Currently Indiana’s most generous early commitment college promise program, 21st Century Scholars is an underutilized financial aid resource in Marion County with just 51 percent of eligible students enrolling to receive aid. Indy Achieves, housed at EmployIndy, is Mayor Joe Hogsett’s comprehensive education program established to make postsecondary degrees and credentials available to every Indianapolis resident. Key to reaching that mission is increasing efforts to help Marion County middle schools boost applications in 21st Century Scholars.
“As we continue to see the skills gap in Indianapolis increase at an alarming rate, we must remain committed to working harder, smarter, and more efficiently to ensure every student has access to the resources necessary to attain a postsecondary education, including financial aid,” said Mayor Joe Hogsett. “Our schools are vital to students and their families, which is why we not only find it important to celebrate successes like Northwest Middle School, but to learn from them. Their success can help us, and others, think creatively and strategically about how we can enroll more students in 21st Century Scholars.”
Household size and income are used to determine eligibility for 21st Century Scholars. Families must enroll before June 30 following the student’s eighth grade year, and students must graduate high school with at least a 2.5 GPA. The 21st Century Scholars program will award students up to approximately $10,000 annually for postsecondary education, which reflects the maximum tuition and fees for Indiana’s public colleges.
“The 21st Century Scholars program represents a significant ongoing commitment to ensure that every Hoosier student has access to the opportunities a college degree provides if they work hard in school,” said Indiana Commissioner for Higher Education Teresa Lubbers. “We know that the efforts of school counselors and teachers are essential in spreading the word about our state financial aid programs and we are encouraged by the results of Northwest Middle School.”
“The innovative approach used by our school counselors at Northwest Middle School to ensure every student was contacted and every parent called, that home visits were made and incentives were awarded in order to achieve 100 percent enrollment in 21st Century Scholars, is truly to be commended,” said IPS Interim Superintendent Aleesia Johnson. “I applaud the efforts of the student services department and the entire school staff for making the dream of college a reality for all students regardless of individual barriers. I hope our best practices can be helpful to other schools.”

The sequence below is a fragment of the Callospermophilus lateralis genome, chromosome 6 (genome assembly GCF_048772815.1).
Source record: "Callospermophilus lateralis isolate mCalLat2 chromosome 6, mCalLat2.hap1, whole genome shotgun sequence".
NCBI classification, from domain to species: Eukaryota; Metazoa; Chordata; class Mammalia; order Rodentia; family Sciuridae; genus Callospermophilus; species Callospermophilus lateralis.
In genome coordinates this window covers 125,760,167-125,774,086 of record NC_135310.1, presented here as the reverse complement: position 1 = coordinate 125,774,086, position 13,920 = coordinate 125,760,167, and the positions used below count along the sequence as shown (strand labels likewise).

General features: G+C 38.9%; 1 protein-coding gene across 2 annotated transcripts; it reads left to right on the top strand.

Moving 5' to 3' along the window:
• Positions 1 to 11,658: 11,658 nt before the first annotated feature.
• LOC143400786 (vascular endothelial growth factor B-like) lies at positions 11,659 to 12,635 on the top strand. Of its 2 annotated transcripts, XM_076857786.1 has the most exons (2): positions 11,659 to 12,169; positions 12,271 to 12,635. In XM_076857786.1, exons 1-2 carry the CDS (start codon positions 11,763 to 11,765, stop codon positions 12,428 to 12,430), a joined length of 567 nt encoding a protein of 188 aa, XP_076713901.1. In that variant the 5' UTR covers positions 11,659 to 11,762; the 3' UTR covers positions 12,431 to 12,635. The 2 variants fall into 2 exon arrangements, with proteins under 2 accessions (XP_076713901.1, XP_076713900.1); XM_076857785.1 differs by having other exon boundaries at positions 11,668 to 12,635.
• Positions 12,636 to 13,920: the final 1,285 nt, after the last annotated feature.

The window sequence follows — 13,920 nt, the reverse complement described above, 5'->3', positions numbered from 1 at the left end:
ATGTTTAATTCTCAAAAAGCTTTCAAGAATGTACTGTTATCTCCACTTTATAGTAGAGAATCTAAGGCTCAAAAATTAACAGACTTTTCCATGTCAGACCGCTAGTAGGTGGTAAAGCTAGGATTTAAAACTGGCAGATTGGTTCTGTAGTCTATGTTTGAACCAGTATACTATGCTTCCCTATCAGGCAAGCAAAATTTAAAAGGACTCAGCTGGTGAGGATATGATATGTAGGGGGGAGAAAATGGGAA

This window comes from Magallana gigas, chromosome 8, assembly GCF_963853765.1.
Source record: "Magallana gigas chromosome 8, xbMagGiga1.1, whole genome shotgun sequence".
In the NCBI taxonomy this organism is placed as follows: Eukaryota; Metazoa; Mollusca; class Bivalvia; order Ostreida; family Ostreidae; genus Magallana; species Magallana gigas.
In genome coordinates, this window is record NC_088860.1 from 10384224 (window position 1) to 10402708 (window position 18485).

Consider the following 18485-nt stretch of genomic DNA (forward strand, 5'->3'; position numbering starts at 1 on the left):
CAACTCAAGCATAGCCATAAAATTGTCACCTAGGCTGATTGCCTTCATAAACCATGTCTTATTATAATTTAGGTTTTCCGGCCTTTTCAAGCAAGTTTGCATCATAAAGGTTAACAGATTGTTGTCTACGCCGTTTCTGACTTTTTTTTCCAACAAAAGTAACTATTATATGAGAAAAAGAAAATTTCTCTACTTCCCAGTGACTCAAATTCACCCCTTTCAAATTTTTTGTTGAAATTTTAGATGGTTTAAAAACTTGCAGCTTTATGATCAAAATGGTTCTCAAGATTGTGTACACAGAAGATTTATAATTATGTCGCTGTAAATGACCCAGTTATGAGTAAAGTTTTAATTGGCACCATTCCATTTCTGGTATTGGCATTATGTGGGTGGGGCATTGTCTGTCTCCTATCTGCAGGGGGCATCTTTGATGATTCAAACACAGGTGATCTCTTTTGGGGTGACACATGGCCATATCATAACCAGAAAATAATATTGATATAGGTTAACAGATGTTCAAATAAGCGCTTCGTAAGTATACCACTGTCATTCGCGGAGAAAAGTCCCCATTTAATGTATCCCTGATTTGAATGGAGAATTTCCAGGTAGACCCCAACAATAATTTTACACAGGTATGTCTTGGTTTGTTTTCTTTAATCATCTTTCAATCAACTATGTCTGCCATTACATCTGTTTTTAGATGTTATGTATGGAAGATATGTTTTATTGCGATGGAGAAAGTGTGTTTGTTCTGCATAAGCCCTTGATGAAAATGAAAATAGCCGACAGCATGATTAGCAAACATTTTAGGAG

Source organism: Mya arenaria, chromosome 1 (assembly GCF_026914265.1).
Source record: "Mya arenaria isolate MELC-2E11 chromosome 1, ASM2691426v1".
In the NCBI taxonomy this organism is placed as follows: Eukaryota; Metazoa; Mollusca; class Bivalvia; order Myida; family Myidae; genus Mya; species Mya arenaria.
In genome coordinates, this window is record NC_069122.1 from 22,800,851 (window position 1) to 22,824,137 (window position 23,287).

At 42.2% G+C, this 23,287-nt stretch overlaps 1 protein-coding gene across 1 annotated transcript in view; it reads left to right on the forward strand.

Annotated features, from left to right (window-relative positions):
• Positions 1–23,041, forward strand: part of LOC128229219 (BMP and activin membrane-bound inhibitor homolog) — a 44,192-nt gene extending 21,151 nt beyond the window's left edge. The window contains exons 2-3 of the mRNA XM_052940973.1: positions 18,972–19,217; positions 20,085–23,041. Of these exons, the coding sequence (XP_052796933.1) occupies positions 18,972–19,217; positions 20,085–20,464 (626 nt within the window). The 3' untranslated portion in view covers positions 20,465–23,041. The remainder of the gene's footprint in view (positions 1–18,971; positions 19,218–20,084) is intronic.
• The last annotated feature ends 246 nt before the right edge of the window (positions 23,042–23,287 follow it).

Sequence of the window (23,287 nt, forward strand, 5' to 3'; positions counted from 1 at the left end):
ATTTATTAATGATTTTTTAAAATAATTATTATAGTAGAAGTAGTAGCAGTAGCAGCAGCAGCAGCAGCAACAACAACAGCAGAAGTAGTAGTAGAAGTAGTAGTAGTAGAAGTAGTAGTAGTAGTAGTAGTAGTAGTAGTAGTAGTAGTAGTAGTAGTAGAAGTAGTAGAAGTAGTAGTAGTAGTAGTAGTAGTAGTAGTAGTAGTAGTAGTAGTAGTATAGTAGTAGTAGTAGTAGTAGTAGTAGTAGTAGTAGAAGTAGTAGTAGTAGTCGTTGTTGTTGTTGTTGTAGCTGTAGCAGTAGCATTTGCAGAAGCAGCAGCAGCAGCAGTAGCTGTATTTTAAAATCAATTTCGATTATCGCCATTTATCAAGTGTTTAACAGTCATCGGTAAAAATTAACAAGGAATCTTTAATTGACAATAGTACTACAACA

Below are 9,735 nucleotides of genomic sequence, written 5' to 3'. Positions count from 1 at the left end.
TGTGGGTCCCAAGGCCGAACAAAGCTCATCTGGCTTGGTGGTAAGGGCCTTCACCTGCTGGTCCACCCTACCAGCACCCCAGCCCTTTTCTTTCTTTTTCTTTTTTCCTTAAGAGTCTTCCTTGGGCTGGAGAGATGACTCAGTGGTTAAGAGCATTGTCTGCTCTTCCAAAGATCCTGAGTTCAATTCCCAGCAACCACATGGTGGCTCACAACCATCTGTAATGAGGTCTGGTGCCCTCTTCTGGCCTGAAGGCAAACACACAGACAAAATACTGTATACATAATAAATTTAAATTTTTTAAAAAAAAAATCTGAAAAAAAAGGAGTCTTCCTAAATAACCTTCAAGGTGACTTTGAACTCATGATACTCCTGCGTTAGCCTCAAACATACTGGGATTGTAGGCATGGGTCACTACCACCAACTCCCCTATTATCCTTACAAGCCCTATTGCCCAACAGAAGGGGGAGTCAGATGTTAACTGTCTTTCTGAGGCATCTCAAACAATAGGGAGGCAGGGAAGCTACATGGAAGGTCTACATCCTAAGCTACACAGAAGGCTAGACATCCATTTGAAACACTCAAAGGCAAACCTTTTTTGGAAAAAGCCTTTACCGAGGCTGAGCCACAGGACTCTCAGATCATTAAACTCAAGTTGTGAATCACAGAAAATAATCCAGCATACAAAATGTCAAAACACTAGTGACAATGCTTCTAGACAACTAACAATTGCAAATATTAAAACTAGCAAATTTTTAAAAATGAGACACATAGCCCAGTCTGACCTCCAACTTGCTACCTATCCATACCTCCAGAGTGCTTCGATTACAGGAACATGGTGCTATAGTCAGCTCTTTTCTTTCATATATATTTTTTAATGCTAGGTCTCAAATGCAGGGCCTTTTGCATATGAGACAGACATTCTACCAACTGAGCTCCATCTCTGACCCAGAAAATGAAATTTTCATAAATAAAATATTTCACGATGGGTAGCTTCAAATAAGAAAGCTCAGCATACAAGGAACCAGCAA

Through this effort, Indy Achieves is working to marshal additional resources, helping to provide school counselors with best practices for encouraging enrollment in their own schools. The Indy Achieves 21st Century Scholars Enrollment Toolkit includes steps for tracking eligible students, templates and resources, online links to valuable documents and Indy Achieves contact information. The information in the toolkit was gleaned from Marion County’s top schools enrolling 21st Century Scholars, including Northwest Middle School, and is designed to universally share tactics that have provided the best outcome for enrollment.
In addition to the Indy Achieves 21st Century Scholars Enrollment Toolkit, Marion County schools can receive staff support so that counselors can focus on outreach and lean on Indy Achieves to administer the data input.
For more information about Indy Achieves or the 21st Century Scholars Enrollment Toolkit, visit www.indyachieves.org.
Initiative successfully employed more than 6000 young adults in its first three years and continues furthering employer partnerships in 2019